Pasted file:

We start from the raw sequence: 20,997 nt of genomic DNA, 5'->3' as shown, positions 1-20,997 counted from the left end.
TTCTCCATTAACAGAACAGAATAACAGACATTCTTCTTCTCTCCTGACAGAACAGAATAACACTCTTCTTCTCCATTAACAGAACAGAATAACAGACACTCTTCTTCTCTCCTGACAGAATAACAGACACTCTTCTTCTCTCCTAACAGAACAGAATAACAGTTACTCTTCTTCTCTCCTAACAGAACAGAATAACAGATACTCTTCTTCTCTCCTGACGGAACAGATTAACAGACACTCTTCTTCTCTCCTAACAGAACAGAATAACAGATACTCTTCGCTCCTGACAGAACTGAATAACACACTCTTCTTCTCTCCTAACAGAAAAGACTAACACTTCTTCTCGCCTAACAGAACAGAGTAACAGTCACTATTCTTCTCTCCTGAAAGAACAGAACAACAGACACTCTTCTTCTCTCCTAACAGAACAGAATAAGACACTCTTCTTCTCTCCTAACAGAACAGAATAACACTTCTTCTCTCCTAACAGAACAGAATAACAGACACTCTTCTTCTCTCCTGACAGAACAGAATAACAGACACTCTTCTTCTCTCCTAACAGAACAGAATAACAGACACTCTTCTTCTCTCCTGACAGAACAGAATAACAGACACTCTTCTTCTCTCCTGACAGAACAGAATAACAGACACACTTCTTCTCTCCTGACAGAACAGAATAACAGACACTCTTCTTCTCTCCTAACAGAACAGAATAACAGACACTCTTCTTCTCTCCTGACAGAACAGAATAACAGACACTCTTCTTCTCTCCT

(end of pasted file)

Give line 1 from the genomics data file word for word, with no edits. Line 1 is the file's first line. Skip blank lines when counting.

We start from the raw sequence: 20,997 nt of genomic DNA, 5'->3' as shown, positions 1-20,997 counted from the left end.